It’s getting to be like the 12 days of Christmas around here! More stuff came in, and I had time to play around with at least some of it.
Pictured above is a 30-watt solar panel and a small solar charge controller. In yet another instance of needing to actually have my hands on something to determine what the next step is, I found out that the panel actually includes cables with standard MC4 connectors on them. The description made no mention of this. They really should have mentioned it since it’s a significant selling point. I’m going to pick up another pair of those connectors and then I’ll be able to bench test this system in a couple days. We do get sunshine here in MN… on occasion.
I’m considering adding a second 30-watt panel just like this one to the system. According to my calculations, I’m going to be using just about exactly the same amount of power as this panel will generate on a daily basis. Of course, that all depends on how long I spend on my laptop each day. I’m hoping to minimize that time, but I’m wandering into a whole new daily-life routine, so who knows. I’m also trying to buy pieces of equipment that will be useful beyond this AZ trip, and I had only planned on one of these smaller 12v panels, so I’m not sure how/where I would use a second one in the final build. (The final build will have five giant 340-watt, 24v panels.)
Here we have the Mr. Heater Big Buddy heater. Something I noticed that nobody else has mentioned is the padded rubber feet on the bottom of the unit. That was a nice touch which made placing it on my dining table worry-free.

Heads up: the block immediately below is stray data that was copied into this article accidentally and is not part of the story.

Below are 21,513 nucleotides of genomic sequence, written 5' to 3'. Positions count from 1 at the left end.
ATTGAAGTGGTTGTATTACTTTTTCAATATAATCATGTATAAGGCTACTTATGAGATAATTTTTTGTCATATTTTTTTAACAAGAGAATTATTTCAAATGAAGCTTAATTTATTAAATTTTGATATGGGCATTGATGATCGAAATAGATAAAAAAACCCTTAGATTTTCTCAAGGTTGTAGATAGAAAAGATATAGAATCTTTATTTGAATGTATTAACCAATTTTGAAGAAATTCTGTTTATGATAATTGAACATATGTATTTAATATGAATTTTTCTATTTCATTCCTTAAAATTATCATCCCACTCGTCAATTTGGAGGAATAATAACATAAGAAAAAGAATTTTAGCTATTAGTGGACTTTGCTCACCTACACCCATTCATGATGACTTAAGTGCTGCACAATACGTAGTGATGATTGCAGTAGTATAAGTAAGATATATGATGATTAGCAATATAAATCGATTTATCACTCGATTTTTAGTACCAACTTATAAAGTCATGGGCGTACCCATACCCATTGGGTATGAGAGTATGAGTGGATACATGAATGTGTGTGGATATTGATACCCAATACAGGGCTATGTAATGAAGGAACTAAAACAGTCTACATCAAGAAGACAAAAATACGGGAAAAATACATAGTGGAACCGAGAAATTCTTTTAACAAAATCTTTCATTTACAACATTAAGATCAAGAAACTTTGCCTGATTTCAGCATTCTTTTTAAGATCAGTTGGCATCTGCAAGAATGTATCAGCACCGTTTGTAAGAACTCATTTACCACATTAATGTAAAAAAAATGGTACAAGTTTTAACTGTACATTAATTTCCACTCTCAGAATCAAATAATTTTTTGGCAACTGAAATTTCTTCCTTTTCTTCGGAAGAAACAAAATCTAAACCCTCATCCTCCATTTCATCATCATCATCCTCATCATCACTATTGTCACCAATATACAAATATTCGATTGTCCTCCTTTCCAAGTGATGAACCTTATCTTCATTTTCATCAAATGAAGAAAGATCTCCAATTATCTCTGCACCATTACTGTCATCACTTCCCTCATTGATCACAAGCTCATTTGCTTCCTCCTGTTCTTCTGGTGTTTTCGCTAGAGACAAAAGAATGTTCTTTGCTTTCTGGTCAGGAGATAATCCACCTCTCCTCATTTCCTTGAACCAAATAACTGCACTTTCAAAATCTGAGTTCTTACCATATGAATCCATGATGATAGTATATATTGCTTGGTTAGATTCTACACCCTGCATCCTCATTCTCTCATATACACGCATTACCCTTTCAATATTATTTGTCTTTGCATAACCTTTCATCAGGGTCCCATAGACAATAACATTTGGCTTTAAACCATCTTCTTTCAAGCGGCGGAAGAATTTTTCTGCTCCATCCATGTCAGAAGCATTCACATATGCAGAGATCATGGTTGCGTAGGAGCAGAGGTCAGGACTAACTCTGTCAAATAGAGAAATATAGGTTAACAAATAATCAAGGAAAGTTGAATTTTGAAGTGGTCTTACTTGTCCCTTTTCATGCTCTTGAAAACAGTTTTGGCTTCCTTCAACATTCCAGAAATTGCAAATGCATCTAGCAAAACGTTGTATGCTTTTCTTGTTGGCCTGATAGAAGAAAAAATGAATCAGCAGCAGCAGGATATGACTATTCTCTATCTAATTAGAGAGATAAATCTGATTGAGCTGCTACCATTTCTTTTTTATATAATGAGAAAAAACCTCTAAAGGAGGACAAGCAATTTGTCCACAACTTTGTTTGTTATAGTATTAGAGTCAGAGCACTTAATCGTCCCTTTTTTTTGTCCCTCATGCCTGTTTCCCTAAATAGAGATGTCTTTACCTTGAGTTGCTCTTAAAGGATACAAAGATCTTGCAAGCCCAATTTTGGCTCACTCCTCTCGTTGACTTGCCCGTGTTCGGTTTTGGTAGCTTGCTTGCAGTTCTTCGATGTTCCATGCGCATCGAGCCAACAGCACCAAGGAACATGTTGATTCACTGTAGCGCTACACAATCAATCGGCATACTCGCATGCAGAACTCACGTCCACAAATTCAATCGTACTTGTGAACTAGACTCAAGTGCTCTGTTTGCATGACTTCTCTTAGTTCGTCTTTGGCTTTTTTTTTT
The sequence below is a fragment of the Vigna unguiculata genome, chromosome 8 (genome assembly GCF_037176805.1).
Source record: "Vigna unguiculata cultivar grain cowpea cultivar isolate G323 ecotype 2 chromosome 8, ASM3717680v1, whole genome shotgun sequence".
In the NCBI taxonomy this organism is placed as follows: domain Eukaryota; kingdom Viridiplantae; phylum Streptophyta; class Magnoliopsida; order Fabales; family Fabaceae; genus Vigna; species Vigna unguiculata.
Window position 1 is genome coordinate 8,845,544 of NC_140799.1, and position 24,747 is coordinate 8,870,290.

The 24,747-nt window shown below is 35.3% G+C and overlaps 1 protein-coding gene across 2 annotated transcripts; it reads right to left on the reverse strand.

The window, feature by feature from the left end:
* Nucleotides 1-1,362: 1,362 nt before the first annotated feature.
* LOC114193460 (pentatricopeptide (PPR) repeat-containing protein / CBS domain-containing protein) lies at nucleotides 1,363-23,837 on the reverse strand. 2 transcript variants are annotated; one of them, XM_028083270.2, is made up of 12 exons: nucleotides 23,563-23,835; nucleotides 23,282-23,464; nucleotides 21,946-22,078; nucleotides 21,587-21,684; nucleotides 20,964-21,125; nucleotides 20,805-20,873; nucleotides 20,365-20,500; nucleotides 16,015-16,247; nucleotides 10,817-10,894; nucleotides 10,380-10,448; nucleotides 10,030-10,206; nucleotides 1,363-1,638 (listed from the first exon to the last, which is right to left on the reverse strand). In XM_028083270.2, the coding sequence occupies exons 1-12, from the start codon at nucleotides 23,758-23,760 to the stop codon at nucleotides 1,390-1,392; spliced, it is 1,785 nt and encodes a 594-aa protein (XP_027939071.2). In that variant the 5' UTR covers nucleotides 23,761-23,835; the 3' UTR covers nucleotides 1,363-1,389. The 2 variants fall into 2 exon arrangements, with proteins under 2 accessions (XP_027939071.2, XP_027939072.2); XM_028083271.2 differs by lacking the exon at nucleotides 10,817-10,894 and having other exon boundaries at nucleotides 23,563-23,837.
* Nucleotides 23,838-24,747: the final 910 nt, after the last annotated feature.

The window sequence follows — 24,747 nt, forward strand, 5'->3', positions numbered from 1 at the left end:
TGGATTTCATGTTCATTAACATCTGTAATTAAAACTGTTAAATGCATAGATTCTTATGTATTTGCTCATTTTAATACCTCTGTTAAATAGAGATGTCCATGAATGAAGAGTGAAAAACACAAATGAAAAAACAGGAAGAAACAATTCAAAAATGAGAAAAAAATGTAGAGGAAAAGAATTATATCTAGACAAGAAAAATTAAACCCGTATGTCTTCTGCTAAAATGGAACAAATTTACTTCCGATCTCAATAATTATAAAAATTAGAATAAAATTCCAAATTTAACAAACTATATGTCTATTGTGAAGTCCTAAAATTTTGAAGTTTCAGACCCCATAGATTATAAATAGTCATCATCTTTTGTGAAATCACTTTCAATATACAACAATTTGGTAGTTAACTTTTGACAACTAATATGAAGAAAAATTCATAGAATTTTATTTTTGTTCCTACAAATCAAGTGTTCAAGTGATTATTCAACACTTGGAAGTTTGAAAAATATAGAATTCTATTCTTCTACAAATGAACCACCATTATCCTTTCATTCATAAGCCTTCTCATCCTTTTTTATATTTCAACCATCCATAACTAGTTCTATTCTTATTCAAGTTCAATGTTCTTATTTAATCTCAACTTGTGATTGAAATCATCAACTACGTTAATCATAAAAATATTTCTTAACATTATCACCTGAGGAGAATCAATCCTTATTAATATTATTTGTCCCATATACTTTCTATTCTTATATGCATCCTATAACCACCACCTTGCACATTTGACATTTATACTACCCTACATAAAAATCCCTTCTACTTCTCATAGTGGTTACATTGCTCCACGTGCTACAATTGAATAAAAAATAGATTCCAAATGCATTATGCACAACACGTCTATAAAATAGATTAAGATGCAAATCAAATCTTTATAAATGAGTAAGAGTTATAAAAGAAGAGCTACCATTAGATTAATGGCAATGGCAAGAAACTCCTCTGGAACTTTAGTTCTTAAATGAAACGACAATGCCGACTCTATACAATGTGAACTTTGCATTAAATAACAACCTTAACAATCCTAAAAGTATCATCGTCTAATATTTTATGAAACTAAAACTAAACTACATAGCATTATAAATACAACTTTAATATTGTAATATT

Since I picked up a couple bottles of propane recently, I couldn’t help myself and had to try it out. I hooked one of them up, and started it up. It’s almost like standing next to a campfire! There’s a significant amount of heat that comes off of this thing. (OK, 18,000 BTU to be exact.) The featured image on this post shows the buddy heater warmed up and running in my test run.
There’s another version of this heater that many RVers get, the “Mr Heater Buddy” which is a slightly smaller version. The smaller version has settings for 4000 and 9000 BTU. I decided on this larger version because it’s only slightly larger, has the same 4000 and 9000 BTU settings, but it also has an 18000 BTU setting. I really like the idea of having each of those settings for various situations. In this first trip, I’m going to have a giant open space in the trailer that’s going to require a lot of heat, and 18000 BTU is going to be pretty much a minimum to make things half-way comfortable. In the future I may only need the lower settings, and this heater can accommodate me with those options as well.